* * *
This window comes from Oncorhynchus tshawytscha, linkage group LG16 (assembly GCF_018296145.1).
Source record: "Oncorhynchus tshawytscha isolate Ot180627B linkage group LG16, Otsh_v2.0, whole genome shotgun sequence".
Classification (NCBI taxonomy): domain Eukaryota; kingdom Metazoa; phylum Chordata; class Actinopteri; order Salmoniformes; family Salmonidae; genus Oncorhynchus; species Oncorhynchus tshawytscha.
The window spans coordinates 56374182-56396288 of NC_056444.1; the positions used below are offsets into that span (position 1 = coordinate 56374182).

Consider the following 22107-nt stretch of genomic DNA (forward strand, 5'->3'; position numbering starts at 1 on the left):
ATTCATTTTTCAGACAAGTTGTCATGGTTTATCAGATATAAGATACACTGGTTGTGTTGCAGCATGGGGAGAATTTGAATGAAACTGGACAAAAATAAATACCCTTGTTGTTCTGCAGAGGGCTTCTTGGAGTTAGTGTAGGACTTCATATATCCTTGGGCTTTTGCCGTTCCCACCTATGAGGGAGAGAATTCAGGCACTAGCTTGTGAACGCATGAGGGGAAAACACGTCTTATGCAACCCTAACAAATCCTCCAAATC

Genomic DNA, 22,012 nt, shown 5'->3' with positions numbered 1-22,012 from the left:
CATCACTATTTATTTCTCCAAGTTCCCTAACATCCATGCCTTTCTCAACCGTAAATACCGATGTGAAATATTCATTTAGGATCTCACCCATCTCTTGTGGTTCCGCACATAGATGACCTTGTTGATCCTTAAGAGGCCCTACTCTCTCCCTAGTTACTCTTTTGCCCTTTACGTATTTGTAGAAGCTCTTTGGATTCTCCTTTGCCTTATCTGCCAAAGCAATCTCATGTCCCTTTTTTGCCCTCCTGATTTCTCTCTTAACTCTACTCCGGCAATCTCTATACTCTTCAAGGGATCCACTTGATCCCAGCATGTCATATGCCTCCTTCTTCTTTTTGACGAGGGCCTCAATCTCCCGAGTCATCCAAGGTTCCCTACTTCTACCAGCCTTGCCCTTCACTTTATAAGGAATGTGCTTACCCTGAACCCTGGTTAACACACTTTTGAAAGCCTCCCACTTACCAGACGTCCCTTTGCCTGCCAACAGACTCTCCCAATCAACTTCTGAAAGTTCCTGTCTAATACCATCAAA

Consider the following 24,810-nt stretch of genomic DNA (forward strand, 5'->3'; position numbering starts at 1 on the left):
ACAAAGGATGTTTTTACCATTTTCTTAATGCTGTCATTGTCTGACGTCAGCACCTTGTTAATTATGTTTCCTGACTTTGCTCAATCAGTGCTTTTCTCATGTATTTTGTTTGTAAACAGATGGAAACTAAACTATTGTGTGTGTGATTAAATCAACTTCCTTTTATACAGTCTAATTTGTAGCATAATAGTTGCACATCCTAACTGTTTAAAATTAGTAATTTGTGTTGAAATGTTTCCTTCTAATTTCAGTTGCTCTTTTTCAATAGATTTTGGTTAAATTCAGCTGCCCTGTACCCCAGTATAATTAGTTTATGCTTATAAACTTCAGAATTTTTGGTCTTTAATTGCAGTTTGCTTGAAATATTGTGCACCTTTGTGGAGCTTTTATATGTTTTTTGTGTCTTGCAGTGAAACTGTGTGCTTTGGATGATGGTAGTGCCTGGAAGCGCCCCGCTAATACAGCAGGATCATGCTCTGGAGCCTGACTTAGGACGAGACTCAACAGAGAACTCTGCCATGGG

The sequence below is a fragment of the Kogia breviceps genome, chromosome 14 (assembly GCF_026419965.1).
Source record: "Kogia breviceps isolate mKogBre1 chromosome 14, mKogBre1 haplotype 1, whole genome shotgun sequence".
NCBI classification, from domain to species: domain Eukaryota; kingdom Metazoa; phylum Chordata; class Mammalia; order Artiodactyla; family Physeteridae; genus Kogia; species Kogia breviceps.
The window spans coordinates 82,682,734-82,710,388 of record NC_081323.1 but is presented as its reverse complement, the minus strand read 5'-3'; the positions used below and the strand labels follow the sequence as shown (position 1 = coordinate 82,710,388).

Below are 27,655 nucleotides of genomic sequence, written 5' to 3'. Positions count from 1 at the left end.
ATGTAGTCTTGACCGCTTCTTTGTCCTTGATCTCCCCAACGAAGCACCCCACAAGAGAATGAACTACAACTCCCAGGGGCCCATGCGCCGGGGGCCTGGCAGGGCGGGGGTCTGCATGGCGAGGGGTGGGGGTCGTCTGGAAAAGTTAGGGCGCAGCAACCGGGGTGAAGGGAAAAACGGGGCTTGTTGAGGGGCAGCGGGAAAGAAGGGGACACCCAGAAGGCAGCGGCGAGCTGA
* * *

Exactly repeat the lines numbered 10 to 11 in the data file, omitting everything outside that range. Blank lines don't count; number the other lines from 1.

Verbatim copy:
ACAAAGGATGTTTTTACCATTTTCTTAATGCTGTCATTGTCTGACGTCAGCACCTTGTTAATTATGTTTCCTGACTTTGCTCAATCAGTGCTTTTCTCATGTATTTTGTTTGTAAACAGATGGAAACTAAACTATTGTGTGTGTGATTAAATCAACTTCCTTTTATACAGTCTAATTTGTAGCATAATAGTTGCACATCCTAACTGTTTAAAATTAGTAATTTGTGTTGAAATGTTTCCTTCTAATTTCAGTTGCTCTTTTTCAATAGATTTTGGTTAAATTCAGCTGCCCTGTACCCCAGTATAATTAGTTTATGCTTATAAACTTCAGAATTTTTGGTCTTTAATTGCAGTTTGCTTGAAATATTGTGCACCTTTGTGGAGCTTTTATATGTTTTTTGTGTCTTGCAGTGAAACTGTGTGCTTTGGATGATGGTAGTGCCTGGAAGCGCCCCGCTAATACAGCAGGATCATGCTCTGGAGCCTGACTTAGGACGAGACTCAACAGAGAACTCTGCCATGGG

The sequence below is a fragment of the Kogia breviceps genome, chromosome 14 (assembly GCF_026419965.1).